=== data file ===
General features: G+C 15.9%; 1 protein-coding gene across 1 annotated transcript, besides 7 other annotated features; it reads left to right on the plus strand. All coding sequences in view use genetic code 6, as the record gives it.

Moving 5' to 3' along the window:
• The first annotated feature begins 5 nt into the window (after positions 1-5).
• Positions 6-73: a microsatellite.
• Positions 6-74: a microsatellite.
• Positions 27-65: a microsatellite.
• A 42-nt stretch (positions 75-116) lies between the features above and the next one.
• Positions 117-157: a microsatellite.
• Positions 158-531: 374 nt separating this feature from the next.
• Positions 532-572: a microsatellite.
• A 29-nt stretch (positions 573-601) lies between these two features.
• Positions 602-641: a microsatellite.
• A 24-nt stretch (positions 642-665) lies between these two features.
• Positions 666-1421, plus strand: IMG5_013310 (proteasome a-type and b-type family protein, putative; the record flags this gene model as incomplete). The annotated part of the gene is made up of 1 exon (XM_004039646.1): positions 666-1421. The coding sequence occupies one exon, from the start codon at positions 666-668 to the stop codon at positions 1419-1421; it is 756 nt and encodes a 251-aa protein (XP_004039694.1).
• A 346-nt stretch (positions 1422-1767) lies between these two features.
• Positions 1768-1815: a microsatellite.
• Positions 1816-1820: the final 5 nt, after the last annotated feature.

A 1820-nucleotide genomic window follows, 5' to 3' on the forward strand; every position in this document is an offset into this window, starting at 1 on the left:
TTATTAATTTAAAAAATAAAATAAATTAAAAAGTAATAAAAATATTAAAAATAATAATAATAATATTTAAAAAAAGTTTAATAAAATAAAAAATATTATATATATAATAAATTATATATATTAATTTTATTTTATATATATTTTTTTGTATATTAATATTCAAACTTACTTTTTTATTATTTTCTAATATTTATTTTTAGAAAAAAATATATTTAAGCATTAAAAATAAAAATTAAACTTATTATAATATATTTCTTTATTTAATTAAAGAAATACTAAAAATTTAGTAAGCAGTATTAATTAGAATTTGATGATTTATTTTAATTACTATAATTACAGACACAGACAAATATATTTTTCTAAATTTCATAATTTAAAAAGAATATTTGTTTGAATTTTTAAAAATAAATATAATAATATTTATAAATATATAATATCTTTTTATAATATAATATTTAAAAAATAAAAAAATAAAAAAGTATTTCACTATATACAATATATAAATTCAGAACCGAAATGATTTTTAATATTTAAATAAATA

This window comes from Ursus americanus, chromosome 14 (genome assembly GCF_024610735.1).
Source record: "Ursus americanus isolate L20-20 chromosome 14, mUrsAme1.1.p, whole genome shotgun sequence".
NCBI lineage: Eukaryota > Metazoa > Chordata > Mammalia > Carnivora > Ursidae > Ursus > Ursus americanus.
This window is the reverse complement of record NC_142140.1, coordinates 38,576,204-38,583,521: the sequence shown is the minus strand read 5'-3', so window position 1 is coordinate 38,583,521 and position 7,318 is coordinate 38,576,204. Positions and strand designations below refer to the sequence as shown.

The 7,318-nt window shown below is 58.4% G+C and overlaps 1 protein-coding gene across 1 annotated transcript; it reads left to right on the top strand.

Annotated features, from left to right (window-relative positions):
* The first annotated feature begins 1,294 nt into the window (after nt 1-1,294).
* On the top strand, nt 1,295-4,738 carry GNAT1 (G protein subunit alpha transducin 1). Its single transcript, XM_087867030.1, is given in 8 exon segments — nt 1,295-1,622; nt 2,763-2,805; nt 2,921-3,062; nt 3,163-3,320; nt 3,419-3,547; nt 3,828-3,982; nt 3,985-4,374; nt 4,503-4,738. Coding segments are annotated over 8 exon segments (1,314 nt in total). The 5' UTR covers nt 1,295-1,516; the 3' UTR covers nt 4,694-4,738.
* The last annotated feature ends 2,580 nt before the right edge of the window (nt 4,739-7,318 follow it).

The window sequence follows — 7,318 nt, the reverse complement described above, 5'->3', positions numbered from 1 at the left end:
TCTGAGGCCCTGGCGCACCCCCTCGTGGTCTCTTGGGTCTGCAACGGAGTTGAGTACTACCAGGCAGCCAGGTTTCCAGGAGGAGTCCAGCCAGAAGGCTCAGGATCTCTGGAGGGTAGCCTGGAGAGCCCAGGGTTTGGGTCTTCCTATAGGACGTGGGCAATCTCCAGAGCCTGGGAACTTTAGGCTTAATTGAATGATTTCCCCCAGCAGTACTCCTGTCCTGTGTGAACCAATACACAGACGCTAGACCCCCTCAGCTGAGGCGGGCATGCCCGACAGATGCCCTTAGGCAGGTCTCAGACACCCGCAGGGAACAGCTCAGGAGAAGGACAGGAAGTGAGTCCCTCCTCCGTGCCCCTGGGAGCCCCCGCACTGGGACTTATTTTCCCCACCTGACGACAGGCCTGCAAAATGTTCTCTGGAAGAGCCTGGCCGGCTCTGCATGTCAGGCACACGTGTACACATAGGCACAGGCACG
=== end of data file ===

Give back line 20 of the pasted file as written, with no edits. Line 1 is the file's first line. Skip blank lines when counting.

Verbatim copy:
This window comes from Ursus americanus, chromosome 14 (genome assembly GCF_024610735.1).